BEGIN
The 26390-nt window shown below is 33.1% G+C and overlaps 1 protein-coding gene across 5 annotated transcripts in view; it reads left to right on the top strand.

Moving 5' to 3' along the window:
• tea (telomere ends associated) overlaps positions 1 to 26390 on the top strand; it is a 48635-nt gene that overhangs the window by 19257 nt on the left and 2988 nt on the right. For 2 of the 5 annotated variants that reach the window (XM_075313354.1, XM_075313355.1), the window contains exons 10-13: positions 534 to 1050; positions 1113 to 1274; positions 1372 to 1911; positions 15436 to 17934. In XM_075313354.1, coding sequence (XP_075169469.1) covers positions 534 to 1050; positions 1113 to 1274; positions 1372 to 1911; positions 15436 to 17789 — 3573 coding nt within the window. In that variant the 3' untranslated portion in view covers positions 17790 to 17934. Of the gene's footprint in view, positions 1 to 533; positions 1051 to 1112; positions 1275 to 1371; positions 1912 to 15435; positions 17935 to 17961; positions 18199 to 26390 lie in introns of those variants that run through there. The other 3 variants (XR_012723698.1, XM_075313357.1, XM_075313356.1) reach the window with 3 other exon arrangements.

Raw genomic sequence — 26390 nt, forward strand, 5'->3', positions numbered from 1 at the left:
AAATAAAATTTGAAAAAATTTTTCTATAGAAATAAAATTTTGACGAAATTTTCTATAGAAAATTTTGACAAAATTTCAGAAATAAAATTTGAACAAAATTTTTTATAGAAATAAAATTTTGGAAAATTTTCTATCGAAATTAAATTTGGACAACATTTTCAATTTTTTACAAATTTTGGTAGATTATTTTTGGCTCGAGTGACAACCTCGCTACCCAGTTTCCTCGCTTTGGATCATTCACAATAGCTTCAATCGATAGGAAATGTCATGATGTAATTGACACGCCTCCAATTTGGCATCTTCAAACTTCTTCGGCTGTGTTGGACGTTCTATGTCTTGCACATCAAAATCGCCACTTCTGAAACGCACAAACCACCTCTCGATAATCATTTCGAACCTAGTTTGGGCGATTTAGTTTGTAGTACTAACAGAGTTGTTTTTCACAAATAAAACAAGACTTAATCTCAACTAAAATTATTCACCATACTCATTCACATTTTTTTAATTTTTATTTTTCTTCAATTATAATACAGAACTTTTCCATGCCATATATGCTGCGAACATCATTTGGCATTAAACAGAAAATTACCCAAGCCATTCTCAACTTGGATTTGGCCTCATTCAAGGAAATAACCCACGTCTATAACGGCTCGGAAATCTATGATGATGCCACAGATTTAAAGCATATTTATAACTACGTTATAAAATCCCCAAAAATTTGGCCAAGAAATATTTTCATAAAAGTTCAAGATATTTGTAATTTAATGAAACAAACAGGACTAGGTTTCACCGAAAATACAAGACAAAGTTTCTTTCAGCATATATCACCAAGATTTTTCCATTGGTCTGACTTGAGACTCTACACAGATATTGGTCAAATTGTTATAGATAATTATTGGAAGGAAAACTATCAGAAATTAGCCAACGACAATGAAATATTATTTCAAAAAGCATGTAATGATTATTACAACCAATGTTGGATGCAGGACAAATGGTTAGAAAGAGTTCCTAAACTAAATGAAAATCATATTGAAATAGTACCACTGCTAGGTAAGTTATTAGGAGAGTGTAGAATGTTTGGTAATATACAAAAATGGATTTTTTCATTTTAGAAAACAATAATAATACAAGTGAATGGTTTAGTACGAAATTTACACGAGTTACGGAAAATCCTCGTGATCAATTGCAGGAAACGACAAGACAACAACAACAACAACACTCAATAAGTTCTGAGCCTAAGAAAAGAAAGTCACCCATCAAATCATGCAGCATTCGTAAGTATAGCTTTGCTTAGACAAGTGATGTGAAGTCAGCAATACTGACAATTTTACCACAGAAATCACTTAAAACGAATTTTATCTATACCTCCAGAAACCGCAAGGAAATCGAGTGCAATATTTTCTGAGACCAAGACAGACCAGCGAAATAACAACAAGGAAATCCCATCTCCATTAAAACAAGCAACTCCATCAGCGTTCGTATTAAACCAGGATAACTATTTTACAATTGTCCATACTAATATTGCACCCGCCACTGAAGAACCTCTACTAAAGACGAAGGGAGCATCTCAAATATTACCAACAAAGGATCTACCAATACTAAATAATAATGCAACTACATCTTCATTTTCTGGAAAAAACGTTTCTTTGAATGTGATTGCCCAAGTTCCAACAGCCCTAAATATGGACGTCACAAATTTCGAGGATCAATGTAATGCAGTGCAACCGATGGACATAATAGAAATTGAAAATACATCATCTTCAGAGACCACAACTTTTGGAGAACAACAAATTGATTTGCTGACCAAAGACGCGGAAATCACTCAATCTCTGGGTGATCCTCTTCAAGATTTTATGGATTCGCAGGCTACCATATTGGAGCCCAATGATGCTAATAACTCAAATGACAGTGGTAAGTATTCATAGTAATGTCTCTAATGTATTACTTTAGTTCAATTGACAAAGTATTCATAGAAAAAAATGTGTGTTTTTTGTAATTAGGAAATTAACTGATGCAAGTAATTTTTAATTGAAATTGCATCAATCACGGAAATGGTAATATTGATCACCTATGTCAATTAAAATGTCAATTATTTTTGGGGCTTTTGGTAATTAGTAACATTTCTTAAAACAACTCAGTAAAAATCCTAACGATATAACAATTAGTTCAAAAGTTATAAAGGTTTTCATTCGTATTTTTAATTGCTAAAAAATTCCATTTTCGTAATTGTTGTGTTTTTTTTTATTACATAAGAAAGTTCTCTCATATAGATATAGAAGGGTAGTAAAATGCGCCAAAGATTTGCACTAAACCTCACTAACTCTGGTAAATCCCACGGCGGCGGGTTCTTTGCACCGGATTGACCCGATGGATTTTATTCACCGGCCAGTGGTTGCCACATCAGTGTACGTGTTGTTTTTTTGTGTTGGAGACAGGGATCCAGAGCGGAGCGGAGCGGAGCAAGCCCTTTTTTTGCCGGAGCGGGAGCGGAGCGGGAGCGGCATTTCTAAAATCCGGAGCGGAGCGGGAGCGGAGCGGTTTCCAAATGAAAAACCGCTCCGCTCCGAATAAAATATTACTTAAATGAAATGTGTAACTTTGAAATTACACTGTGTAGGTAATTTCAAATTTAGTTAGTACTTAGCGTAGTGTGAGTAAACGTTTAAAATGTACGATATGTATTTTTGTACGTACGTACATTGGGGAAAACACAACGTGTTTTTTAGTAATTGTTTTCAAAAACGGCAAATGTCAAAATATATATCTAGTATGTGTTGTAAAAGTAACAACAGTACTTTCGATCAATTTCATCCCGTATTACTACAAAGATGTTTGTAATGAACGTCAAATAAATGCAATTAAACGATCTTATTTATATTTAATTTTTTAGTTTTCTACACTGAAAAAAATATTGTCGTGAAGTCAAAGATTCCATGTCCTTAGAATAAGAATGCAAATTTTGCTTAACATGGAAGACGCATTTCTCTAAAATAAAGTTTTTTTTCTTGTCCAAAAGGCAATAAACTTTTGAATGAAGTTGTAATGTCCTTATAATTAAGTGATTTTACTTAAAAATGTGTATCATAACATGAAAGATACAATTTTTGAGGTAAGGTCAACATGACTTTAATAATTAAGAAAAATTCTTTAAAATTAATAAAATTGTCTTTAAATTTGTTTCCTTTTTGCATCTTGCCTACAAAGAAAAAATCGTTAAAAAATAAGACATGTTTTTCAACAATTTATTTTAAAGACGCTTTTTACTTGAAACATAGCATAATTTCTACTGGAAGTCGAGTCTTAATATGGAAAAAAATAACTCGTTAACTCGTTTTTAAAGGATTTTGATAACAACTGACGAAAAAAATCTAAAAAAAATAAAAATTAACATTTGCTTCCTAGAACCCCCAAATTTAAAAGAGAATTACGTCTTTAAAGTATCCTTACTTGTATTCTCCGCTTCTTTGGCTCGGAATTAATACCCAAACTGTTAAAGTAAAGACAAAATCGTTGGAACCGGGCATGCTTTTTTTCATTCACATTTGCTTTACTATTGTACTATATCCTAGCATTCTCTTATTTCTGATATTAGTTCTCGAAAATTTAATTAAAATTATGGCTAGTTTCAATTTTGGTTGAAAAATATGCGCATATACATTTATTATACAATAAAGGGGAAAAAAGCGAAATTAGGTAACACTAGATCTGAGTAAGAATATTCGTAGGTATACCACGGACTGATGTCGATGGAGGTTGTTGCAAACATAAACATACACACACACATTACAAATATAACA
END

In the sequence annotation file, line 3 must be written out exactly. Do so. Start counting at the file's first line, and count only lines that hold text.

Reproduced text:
• tea (telomere ends associated) overlaps positions 1 to 26390 on the top strand; it is a 48635-nt gene that overhangs the window by 19257 nt on the left and 2988 nt on the right. For 2 of the 5 annotated variants that reach the window (XM_075313354.1, XM_075313355.1), the window contains exons 10-13: positions 534 to 1050; positions 1113 to 1274; positions 1372 to 1911; positions 15436 to 17934. In XM_075313354.1, coding sequence (XP_075169469.1) covers positions 534 to 1050; positions 1113 to 1274; positions 1372 to 1911; positions 15436 to 17789 — 3573 coding nt within the window. In that variant the 3' untranslated portion in view covers positions 17790 to 17934. Of the gene's footprint in view, positions 1 to 533; positions 1051 to 1112; positions 1275 to 1371; positions 1912 to 15435; positions 17935 to 17961; positions 18199 to 26390 lie in introns of those variants that run through there. The other 3 variants (XR_012723698.1, XM_075313357.1, XM_075313356.1) reach the window with 3 other exon arrangements.